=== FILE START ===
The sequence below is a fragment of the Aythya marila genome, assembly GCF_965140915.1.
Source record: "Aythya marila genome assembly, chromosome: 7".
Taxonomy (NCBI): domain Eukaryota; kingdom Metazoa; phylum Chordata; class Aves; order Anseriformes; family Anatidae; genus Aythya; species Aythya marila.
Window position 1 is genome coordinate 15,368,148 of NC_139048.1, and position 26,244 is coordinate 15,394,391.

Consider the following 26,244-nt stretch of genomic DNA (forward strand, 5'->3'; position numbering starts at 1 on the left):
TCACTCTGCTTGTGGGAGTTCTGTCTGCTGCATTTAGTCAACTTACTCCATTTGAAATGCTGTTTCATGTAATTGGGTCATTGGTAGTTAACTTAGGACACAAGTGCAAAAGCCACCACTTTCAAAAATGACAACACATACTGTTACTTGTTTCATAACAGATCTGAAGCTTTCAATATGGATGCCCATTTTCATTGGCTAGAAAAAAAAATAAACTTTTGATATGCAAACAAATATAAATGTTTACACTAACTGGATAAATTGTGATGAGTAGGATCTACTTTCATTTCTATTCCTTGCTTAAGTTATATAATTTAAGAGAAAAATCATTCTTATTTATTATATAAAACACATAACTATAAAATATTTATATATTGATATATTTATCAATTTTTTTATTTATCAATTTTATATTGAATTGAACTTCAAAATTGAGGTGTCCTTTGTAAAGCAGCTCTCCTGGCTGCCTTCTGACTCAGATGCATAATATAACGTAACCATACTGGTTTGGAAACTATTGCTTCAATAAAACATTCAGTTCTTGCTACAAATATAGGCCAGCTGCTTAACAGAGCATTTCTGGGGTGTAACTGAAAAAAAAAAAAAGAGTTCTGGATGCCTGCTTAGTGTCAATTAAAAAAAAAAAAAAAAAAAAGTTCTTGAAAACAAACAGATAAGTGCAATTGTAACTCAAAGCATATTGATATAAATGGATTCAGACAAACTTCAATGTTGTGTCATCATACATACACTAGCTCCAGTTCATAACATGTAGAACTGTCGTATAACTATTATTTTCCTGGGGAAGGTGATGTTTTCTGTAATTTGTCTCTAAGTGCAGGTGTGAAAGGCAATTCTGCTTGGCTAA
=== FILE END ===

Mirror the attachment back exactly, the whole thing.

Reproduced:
The sequence below is a fragment of the Aythya marila genome, assembly GCF_965140915.1.
Source record: "Aythya marila genome assembly, chromosome: 7".
Taxonomy (NCBI): domain Eukaryota; kingdom Metazoa; phylum Chordata; class Aves; order Anseriformes; family Anatidae; genus Aythya; species Aythya marila.
Window position 1 is genome coordinate 15,368,148 of NC_139048.1, and position 26,244 is coordinate 15,394,391.

Consider the following 26,244-nt stretch of genomic DNA (forward strand, 5'->3'; position numbering starts at 1 on the left):
TCACTCTGCTTGTGGGAGTTCTGTCTGCTGCATTTAGTCAACTTACTCCATTTGAAATGCTGTTTCATGTAATTGGGTCATTGGTAGTTAACTTAGGACACAAGTGCAAAAGCCACCACTTTCAAAAATGACAACACATACTGTTACTTGTTTCATAACAGATCTGAAGCTTTCAATATGGATGCCCATTTTCATTGGCTAGAAAAAAAAATAAACTTTTGATATGCAAACAAATATAAATGTTTACACTAACTGGATAAATTGTGATGAGTAGGATCTACTTTCATTTCTATTCCTTGCTTAAGTTATATAATTTAAGAGAAAAATCATTCTTATTTATTATATAAAACACATAACTATAAAATATTTATATATTGATATATTTATCAATTTTTTTATTTATCAATTTTATATTGAATTGAACTTCAAAATTGAGGTGTCCTTTGTAAAGCAGCTCTCCTGGCTGCCTTCTGACTCAGATGCATAATATAACGTAACCATACTGGTTTGGAAACTATTGCTTCAATAAAACATTCAGTTCTTGCTACAAATATAGGCCAGCTGCTTAACAGAGCATTTCTGGGGTGTAACTGAAAAAAAAAAAAAGAGTTCTGGATGCCTGCTTAGTGTCAATTAAAAAAAAAAAAAAAAAAAAGTTCTTGAAAACAAACAGATAAGTGCAATTGTAACTCAAAGCATATTGATATAAATGGATTCAGACAAACTTCAATGTTGTGTCATCATACATACACTAGCTCCAGTTCATAACATGTAGAACTGTCGTATAACTATTATTTTCCTGGGGAAGGTGATGTTTTCTGTAATTTGTCTCTAAGTGCAGGTGTGAAAGGCAATTCTGCTTGGCTAA